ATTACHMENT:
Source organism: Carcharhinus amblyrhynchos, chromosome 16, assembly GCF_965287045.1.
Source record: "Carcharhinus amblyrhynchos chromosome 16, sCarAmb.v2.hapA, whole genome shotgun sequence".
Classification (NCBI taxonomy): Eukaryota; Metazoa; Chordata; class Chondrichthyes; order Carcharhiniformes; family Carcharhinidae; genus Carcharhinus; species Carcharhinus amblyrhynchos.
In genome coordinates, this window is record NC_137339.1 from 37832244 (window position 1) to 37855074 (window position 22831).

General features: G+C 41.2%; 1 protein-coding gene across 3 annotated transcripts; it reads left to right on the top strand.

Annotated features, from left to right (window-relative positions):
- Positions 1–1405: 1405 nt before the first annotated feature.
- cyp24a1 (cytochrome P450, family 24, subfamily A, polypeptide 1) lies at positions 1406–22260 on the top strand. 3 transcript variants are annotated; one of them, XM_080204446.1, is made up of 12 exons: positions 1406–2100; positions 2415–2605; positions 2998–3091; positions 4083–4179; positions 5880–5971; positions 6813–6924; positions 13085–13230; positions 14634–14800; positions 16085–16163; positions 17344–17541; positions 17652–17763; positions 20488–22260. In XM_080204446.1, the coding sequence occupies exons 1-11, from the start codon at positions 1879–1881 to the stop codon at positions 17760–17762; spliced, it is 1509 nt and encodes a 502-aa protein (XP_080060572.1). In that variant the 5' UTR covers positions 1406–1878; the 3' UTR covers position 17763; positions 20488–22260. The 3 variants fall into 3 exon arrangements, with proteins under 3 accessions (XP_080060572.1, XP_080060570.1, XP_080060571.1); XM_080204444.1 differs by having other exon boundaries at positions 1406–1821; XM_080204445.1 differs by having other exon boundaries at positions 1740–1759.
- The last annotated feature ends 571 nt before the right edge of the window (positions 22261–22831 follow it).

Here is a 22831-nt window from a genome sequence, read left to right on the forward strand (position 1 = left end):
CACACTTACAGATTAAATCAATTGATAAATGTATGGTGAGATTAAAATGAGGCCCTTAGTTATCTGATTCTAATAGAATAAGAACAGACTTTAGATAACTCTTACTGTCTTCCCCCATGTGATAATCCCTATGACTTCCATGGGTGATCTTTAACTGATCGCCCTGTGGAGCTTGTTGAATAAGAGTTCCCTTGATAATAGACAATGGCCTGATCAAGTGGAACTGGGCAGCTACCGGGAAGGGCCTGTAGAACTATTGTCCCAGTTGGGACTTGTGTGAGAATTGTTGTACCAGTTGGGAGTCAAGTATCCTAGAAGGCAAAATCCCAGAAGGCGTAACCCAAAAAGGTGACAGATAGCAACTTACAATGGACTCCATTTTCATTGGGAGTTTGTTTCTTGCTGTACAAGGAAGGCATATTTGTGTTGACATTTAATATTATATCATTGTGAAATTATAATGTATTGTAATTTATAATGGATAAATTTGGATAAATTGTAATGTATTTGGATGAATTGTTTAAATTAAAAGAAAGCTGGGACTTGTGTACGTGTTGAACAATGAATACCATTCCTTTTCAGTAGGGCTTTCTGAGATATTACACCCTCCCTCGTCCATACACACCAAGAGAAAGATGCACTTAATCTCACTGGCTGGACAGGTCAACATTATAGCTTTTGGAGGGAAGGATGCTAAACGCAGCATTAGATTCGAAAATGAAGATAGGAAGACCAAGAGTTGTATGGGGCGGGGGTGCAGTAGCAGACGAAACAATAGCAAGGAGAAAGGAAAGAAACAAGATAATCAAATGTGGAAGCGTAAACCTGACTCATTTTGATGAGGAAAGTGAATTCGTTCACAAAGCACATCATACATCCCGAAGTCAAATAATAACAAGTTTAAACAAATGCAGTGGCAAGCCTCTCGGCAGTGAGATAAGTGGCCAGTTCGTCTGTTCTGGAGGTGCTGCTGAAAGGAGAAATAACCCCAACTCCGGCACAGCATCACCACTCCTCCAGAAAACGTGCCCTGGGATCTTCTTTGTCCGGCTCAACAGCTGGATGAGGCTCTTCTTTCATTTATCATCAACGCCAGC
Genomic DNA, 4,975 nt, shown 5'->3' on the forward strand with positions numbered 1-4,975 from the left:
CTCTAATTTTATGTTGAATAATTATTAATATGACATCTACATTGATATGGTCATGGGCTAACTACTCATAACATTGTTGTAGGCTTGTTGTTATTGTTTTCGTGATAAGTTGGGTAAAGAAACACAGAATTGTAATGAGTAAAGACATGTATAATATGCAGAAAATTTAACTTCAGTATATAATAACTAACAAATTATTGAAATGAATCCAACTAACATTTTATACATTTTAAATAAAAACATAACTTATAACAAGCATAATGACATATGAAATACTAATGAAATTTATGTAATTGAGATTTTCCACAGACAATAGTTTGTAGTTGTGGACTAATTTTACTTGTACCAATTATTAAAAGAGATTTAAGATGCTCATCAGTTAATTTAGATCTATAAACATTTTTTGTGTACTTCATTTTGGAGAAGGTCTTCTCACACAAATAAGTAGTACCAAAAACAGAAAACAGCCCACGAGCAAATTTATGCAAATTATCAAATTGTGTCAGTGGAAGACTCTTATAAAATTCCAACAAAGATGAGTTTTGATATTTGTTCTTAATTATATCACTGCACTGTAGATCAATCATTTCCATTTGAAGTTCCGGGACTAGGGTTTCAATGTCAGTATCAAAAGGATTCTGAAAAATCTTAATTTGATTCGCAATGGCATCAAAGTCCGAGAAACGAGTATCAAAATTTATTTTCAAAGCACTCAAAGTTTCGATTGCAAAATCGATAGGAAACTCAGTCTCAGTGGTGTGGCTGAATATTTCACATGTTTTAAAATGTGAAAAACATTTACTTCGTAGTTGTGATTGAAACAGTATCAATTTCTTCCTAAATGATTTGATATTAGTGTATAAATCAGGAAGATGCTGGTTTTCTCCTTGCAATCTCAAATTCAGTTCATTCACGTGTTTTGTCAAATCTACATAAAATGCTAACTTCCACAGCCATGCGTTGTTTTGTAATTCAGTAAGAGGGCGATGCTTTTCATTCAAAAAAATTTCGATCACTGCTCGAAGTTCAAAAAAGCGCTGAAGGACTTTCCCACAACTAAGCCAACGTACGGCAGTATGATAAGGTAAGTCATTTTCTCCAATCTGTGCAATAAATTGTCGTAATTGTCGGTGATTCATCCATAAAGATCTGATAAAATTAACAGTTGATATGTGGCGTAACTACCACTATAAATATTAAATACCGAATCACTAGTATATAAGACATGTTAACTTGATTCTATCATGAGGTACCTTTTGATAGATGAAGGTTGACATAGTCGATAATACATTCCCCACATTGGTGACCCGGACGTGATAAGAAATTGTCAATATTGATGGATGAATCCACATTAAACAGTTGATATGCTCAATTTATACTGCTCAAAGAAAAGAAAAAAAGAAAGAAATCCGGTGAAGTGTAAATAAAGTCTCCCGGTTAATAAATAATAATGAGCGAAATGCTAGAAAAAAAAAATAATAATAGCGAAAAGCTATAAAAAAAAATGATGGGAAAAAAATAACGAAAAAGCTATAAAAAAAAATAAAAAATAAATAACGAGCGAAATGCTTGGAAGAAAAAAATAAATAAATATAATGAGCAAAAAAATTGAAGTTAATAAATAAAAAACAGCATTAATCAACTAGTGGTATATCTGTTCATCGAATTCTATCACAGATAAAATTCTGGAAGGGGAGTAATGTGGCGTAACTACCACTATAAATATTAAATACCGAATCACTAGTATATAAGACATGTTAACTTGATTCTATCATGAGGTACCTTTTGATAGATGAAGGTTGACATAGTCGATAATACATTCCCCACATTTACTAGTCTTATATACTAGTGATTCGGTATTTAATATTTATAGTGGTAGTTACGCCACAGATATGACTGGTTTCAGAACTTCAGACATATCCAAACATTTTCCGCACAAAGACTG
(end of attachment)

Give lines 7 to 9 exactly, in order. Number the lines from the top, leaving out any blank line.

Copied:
- Positions 1–1405: 1405 nt before the first annotated feature.
- cyp24a1 (cytochrome P450, family 24, subfamily A, polypeptide 1) lies at positions 1406–22260 on the top strand. 3 transcript variants are annotated; one of them, XM_080204446.1, is made up of 12 exons: positions 1406–2100; positions 2415–2605; positions 2998–3091; positions 4083–4179; positions 5880–5971; positions 6813–6924; positions 13085–13230; positions 14634–14800; positions 16085–16163; positions 17344–17541; positions 17652–17763; positions 20488–22260. In XM_080204446.1, the coding sequence occupies exons 1-11, from the start codon at positions 1879–1881 to the stop codon at positions 17760–17762; spliced, it is 1509 nt and encodes a 502-aa protein (XP_080060572.1). In that variant the 5' UTR covers positions 1406–1878; the 3' UTR covers position 17763; positions 20488–22260. The 3 variants fall into 3 exon arrangements, with proteins under 3 accessions (XP_080060572.1, XP_080060570.1, XP_080060571.1); XM_080204444.1 differs by having other exon boundaries at positions 1406–1821; XM_080204445.1 differs by having other exon boundaries at positions 1740–1759.
- The last annotated feature ends 571 nt before the right edge of the window (positions 22261–22831 follow it).